Share this article on:

Transverse Stress Fracture of the Proximal Patella: A Case Report

Atsumi, Satoru MD, PhD; Arai, Yuji MD, PhD; Kato, Ko MD, PhD; Nishimura, Akinobu MD, PhD; Nakazora, Shigeto MD, PhD; Nakagawa, Shuji MD, PhD; Ikoma, Kazuya MD, PhD; Fujiwara, Hiroyoshi MD, PhD; Sudo, Akihiro MD, PhD; Kubo, Toshikazu MD, PhD

Section Editor(s): Polisner., Stuart Barry

doi: 10.1097/MD.0000000000002649
Research Article: Clinical Case Report

Among stress fractures associated with sports activities, patellar stress fracture is rare. Regarding patella stress fractures, so far only distal transverse or lateral longitudinal fractures have been reported, but there are no reports of transverse fractures occurring in the proximal patella. We describe an extremely rare case of transverse stress fracture of proximal patella in a 9-year-old athlete.

A 9-year old boy, who participated in sports (sprints and Kendo) presented with left knee pain without any external injury. In plain radiographs, a fracture line was observed in the proximal 1/3 of the left patella, and a patella stress fracture was diagnosed. For treatment, because 7 months of conservative therapy showed no improvement, internal fixation was carried out using Acutrak screws, and bone union was thus achieved. Three months after the operation, he was able to return to his previous level of athletic sports activity.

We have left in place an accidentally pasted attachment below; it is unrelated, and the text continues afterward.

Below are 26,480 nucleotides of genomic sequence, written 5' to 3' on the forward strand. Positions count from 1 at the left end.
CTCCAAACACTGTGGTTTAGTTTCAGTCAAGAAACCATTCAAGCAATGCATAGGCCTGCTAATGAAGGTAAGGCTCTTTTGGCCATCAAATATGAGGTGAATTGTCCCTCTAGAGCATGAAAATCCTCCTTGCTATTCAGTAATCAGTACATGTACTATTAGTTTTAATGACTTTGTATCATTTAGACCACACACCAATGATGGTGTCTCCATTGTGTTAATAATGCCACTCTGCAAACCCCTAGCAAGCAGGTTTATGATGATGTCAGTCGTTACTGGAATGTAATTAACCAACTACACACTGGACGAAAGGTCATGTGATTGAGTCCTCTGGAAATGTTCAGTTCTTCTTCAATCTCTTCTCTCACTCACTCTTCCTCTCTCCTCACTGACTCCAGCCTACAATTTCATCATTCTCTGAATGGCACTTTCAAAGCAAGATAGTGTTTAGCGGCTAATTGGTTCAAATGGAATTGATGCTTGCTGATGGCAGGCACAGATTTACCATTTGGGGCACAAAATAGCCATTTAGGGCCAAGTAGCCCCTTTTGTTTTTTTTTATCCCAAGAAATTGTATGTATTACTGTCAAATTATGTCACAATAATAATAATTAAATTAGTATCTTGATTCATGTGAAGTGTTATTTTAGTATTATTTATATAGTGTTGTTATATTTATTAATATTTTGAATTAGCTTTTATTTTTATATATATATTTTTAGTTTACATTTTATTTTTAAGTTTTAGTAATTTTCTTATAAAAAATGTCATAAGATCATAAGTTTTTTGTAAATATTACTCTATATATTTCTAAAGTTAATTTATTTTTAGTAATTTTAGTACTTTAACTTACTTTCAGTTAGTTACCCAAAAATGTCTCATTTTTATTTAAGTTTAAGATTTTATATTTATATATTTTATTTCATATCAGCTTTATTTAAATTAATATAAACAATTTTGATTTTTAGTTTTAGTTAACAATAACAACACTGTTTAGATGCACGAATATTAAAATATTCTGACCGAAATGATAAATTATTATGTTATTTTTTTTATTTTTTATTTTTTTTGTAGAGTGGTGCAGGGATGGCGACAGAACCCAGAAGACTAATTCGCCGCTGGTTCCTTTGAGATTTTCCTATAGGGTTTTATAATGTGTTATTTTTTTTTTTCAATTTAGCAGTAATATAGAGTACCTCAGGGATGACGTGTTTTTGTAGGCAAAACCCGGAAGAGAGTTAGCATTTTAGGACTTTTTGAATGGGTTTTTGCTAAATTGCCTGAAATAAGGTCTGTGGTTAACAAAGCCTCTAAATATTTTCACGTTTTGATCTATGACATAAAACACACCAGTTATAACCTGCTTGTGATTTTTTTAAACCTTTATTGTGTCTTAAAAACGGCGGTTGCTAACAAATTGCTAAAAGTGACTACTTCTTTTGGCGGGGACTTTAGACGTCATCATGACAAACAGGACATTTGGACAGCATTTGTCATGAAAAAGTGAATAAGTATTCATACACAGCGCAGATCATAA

Regarding the mechanism of onset, it is believed that the causes are longitudinal traction force and patellofemoral contact pressure. On the other hand, the contact region of the patella with the femur changes with the flexion angle of the knee. In the current case, the fracture occurred at a site where the patella was in contact with the femur at a flexion angle of >90°, so it is believed that it occurred as a clinical condition from being subjected to repeated longitudinal traction force and patellofemoral contact pressure at a flexion angle of >90°, during the sports activities of sprints and Kendo. The nonunion of the transverse stress fracture of his proximal patella was successfully treated with internal fixation using Acutrak screws.

From the Department of Orthopedics, Graduate School of Medical Science, Kyoto Prefectural University of Medicine (SA, YA, SN, KI, HF, TK), Kyoto, Japan; Department of Orthopedic surgery, Suzuka Kaisei Hospital (KK, SN), Suzuka-city, Mie, Japan; Department of Orthopedic and Sports Medicine, Graduate School of Mie University (AN), Tsu-city, Mie, Japan; and Department of Orthopedic Surgery, Graduate School of Mie University (AS), Tsu-city, Mie, Japan.

Correspondence: Yuji Arai, Department of Orthopedics, Graduate School of Medical Science, Kyoto Prefectural University of Medicine, 465 Kajiicho, Kawaramachi-Hirokoji, Kamigyo-ku, Kyoto, Japan (e-mail: yarai89046@nike.eonet.ne.jp).